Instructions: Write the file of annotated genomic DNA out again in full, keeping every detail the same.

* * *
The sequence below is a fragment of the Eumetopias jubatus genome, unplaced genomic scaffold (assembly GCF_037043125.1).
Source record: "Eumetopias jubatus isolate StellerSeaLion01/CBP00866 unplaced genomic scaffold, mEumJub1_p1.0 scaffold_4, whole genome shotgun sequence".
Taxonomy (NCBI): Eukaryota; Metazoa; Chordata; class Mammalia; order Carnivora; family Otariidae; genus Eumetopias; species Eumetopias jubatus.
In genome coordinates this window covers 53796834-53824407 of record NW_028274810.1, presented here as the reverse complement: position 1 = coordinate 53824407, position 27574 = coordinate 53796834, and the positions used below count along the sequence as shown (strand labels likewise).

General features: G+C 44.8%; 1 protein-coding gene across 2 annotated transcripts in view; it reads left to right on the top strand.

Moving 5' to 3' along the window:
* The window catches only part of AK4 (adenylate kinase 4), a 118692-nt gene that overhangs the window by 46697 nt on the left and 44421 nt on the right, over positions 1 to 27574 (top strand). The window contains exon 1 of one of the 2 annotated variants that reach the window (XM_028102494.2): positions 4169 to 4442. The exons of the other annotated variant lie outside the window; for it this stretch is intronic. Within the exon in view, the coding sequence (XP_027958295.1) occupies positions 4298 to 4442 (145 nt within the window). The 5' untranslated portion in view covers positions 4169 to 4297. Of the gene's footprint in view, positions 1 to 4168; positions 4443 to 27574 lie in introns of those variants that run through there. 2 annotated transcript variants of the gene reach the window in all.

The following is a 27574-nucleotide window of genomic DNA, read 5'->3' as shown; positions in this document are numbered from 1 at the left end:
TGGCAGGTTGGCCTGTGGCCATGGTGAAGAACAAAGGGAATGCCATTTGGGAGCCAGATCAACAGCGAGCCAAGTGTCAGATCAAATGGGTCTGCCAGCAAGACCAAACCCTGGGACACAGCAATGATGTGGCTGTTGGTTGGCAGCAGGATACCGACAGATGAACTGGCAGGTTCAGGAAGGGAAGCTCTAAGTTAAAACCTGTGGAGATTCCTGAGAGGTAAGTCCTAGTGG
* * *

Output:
The sequence below is a fragment of the Eumetopias jubatus genome, unplaced genomic scaffold (assembly GCF_037043125.1).
Source record: "Eumetopias jubatus isolate StellerSeaLion01/CBP00866 unplaced genomic scaffold, mEumJub1_p1.0 scaffold_4, whole genome shotgun sequence".
Taxonomy (NCBI): Eukaryota; Metazoa; Chordata; class Mammalia; order Carnivora; family Otariidae; genus Eumetopias; species Eumetopias jubatus.
In genome coordinates this window covers 53796834-53824407 of record NW_028274810.1, presented here as the reverse complement: position 1 = coordinate 53824407, position 27574 = coordinate 53796834, and the positions used below count along the sequence as shown (strand labels likewise).

General features: G+C 44.8%; 1 protein-coding gene across 2 annotated transcripts in view; it reads left to right on the top strand.

Moving 5' to 3' along the window:
* The window catches only part of AK4 (adenylate kinase 4), a 118692-nt gene that overhangs the window by 46697 nt on the left and 44421 nt on the right, over positions 1 to 27574 (top strand). The window contains exon 1 of one of the 2 annotated variants that reach the window (XM_028102494.2): positions 4169 to 4442. The exons of the other annotated variant lie outside the window; for it this stretch is intronic. Within the exon in view, the coding sequence (XP_027958295.1) occupies positions 4298 to 4442 (145 nt within the window). The 5' untranslated portion in view covers positions 4169 to 4297. Of the gene's footprint in view, positions 1 to 4168; positions 4443 to 27574 lie in introns of those variants that run through there. 2 annotated transcript variants of the gene reach the window in all.

The following is a 27574-nucleotide window of genomic DNA, read 5'->3' as shown; positions in this document are numbered from 1 at the left end:
TGGCAGGTTGGCCTGTGGCCATGGTGAAGAACAAAGGGAATGCCATTTGGGAGCCAGATCAACAGCGAGCCAAGTGTCAGATCAAATGGGTCTGCCAGCAAGACCAAACCCTGGGACACAGCAATGATGTGGCTGTTGGTTGGCAGCAGGATACCGACAGATGAACTGGCAGGTTCAGGAAGGGAAGCTCTAAGTTAAAACCTGTGGAGATTCCTGAGAGGTAAGTCCTAGTGG